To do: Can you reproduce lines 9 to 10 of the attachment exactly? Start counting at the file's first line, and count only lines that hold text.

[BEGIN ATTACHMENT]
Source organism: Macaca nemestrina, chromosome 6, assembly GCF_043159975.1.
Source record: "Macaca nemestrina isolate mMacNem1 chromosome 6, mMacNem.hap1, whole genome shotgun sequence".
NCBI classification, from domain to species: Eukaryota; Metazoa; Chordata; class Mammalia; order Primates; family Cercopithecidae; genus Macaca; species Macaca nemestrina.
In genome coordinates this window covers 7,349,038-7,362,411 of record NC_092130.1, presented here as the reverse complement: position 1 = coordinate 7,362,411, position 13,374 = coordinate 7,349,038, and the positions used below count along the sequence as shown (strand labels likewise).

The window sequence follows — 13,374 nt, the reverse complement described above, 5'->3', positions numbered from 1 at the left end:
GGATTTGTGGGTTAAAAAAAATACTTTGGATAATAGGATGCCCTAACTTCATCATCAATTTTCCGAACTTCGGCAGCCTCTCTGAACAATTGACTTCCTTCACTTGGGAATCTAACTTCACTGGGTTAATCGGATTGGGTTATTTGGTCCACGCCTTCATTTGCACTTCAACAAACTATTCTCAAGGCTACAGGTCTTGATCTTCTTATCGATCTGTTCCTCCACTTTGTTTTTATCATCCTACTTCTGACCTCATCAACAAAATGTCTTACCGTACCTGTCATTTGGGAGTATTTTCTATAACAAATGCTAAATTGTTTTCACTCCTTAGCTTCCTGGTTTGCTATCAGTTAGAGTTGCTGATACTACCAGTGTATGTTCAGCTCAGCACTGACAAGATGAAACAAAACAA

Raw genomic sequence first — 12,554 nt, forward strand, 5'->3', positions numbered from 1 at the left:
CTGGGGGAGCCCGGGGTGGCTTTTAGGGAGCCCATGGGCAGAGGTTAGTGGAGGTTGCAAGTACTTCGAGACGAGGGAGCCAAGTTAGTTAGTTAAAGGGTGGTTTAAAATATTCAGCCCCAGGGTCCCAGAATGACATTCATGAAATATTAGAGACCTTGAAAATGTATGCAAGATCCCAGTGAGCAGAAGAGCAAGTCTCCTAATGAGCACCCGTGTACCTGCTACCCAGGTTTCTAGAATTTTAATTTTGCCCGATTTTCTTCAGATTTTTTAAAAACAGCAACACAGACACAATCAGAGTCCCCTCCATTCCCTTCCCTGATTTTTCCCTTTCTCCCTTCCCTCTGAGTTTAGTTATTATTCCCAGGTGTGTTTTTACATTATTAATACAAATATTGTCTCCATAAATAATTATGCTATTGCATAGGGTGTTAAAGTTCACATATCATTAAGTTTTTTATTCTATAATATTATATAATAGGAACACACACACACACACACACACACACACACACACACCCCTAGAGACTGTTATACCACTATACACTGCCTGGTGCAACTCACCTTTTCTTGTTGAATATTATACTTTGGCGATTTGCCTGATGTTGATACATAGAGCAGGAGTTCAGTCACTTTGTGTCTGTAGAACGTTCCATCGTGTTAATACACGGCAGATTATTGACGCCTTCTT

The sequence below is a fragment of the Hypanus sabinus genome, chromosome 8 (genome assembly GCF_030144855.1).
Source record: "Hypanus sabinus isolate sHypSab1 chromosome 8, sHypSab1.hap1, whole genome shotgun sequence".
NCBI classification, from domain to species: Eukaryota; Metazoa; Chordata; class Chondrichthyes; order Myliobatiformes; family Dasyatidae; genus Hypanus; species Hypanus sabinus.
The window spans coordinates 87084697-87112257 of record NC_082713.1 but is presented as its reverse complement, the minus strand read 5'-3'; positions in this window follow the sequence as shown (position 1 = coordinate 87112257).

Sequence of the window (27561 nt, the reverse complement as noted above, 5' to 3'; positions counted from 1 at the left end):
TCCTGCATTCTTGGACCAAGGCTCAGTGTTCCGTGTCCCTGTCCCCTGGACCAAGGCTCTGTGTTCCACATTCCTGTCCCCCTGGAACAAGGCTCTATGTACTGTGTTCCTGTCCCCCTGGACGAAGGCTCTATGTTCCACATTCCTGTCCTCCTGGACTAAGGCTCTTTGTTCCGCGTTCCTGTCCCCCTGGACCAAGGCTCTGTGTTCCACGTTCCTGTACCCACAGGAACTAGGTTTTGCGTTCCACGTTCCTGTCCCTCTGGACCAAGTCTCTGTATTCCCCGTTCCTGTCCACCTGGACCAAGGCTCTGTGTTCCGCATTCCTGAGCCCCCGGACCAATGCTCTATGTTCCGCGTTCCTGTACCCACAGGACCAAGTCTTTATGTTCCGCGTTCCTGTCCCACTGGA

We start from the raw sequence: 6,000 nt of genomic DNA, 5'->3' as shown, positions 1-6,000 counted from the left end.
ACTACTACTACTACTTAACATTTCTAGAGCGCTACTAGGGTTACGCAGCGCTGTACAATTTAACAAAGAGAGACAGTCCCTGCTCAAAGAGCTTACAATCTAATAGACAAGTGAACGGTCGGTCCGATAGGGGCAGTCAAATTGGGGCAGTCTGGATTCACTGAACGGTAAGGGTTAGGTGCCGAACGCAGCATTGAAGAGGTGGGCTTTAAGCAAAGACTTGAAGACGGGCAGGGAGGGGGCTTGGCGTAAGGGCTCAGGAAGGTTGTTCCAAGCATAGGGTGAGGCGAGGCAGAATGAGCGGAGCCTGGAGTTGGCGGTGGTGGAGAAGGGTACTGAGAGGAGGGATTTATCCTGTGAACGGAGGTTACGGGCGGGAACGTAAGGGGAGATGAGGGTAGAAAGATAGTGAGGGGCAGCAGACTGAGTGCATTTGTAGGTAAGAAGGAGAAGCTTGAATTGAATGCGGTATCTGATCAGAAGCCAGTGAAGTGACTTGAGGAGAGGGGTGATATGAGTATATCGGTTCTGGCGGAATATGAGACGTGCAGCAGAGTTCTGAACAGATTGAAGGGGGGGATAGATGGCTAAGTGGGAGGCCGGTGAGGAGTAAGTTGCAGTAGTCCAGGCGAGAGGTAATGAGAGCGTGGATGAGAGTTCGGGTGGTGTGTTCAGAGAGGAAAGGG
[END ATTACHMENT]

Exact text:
The sequence below is a fragment of the Hypanus sabinus genome, chromosome 8 (genome assembly GCF_030144855.1).
Source record: "Hypanus sabinus isolate sHypSab1 chromosome 8, sHypSab1.hap1, whole genome shotgun sequence".